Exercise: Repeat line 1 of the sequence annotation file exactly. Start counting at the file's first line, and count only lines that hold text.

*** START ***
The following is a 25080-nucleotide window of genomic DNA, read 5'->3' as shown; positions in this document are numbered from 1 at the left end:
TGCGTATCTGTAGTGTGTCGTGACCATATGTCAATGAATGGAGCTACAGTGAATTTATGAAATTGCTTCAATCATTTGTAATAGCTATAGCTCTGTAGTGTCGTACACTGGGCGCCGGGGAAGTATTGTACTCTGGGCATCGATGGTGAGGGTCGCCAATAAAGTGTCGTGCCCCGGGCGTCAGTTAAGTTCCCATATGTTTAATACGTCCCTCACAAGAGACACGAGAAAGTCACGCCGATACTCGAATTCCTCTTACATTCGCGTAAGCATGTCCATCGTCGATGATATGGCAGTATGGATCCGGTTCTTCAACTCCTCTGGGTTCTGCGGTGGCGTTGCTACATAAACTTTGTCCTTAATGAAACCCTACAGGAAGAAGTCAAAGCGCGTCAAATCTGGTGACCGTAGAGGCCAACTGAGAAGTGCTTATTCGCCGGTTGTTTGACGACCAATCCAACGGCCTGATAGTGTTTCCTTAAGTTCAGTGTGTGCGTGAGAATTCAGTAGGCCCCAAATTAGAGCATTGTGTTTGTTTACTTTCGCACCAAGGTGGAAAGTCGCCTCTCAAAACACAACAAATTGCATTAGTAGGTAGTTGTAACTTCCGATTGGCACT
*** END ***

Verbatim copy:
The following is a 25080-nucleotide window of genomic DNA, read 5'->3' as shown; positions in this document are numbered from 1 at the left end: